The Sin of Spray

As we spoke in class about greenwashing, I tried to think of examples I had personally “fallen for”. Sure, I’m a sucker for cosmetics that promise me clear skin and a clear conscious, but I was struggling to find a truly good example of at least one of the seven sins. This struggle lasted until  I sprayed down my mirror to clean it and realized the perfect example was right in front of me.

Sprayway is a commercial cleaning product sold at most grocery stores. According to their website, they’ve been in the aerosol business since 1947, and have dominated the scene. While their products range from screen printing products to industrial lubricants, I tend to only use their glass cleaner. I snapped a few pictures of the container, which I included below.


The design of the can certainly doesn’t scream “I AM GREEN”, but the simplicity certainly indicates that this product, is in no way, a bad choice. I am happy to report that their container is recyclable, and is made from recycled steel. How much is from recycled steel? We just don’t know. This is sin #1 for Sprayway–The Sin of No Proof. A quick google search lead me back to their site where they display some stats about their containers/products. They claim that anywhere form 25-32% of the steel content is post-consumer, but with no indication of who certifies this, I am reasonably skeptical of their self-policing. A look at the first picture, and you’ll see an itty bitty emblem, green with pride. Sin #2 is the Sin of Irrelevance. We can all sleep soundly knowing that Sprayway’s products contain no CFCs! Of course, even the Sins of Greenwashing page recognizes that this is the single most popular (but totally arbitrary) claim for products to make. CFCs, as we know, have been banned for decades. There is little concern among consumers over whether or not our aerosols are pumping tons of awful, ozone-depleting chemicals into our atmosphere. This claim, while true, tells us very little about how “environmentally sound” this product is. Nobody gets the keys to the city JUST for going the speed limit, and companies that tout their ability to actually uphold laws shouldn’t pat themselves on the back.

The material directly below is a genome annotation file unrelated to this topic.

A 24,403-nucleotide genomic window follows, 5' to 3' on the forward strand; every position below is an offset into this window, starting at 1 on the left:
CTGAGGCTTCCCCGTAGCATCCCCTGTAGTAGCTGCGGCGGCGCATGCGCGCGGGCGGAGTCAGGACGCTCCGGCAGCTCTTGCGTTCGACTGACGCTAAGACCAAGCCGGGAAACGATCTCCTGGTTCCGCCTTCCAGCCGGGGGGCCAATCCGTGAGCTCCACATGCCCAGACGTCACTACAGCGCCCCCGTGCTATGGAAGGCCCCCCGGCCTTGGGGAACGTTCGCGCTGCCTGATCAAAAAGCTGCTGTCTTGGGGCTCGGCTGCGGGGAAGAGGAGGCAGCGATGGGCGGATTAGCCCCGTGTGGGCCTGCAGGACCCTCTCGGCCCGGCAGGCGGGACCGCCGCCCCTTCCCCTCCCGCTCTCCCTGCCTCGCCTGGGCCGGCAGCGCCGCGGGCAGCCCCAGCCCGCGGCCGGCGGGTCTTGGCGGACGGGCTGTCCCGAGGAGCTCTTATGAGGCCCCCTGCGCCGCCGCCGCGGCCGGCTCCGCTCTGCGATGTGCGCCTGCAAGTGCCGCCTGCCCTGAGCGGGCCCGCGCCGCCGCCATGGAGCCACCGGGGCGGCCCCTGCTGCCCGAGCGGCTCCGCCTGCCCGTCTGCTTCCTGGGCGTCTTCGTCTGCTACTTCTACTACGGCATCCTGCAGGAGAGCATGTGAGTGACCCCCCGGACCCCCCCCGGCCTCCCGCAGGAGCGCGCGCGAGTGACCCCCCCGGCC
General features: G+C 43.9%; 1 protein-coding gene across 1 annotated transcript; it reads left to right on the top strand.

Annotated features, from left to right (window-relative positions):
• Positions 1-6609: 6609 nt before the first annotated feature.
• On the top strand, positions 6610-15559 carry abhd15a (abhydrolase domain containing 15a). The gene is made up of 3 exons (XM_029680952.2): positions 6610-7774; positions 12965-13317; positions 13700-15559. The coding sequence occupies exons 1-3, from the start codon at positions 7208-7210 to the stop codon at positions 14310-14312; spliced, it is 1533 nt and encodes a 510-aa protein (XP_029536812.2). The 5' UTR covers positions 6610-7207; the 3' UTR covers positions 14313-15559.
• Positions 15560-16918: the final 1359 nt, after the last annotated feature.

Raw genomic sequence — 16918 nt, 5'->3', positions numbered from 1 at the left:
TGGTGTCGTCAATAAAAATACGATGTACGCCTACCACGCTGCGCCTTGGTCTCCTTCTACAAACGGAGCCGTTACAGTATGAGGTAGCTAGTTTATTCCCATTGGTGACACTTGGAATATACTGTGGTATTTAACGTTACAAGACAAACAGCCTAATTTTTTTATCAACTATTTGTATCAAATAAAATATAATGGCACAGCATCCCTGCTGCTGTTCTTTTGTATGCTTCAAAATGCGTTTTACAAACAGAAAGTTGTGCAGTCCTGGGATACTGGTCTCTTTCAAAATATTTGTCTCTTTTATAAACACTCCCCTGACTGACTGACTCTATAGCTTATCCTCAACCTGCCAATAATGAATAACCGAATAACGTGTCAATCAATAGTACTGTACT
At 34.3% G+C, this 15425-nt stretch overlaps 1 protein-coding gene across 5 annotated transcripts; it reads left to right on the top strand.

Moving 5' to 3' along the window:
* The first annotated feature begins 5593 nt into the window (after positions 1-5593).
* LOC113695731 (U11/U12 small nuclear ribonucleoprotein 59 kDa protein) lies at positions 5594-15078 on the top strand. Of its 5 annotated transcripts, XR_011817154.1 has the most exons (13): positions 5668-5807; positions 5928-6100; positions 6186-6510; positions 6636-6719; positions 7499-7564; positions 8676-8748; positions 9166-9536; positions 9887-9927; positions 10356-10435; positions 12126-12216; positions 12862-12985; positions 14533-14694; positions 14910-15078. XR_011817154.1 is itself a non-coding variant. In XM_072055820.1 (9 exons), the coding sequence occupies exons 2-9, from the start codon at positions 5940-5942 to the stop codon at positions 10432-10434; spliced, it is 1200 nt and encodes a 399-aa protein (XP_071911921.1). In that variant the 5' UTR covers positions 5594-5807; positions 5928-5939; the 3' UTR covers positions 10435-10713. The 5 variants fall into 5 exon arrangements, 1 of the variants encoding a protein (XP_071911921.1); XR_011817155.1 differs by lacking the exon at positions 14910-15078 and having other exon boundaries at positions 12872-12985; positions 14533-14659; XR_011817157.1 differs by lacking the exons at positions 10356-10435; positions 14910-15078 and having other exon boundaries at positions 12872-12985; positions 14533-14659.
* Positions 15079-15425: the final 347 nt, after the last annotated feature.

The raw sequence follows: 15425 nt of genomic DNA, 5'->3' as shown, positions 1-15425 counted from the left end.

Overall, I wouldn’t say that Sprayway is the worst of the worst. They have good intentions and, despite their sins, are trying to maintain footing in an economy which is pushing for ever green-er product development.

Kaylin Brodzki


One thought on “The Sin of Spray

  1. While I was reading this I couldn’t help but think about the book silent spring by rachel carson in which she touches on similar topics. Good post!

    -Drew Sliger


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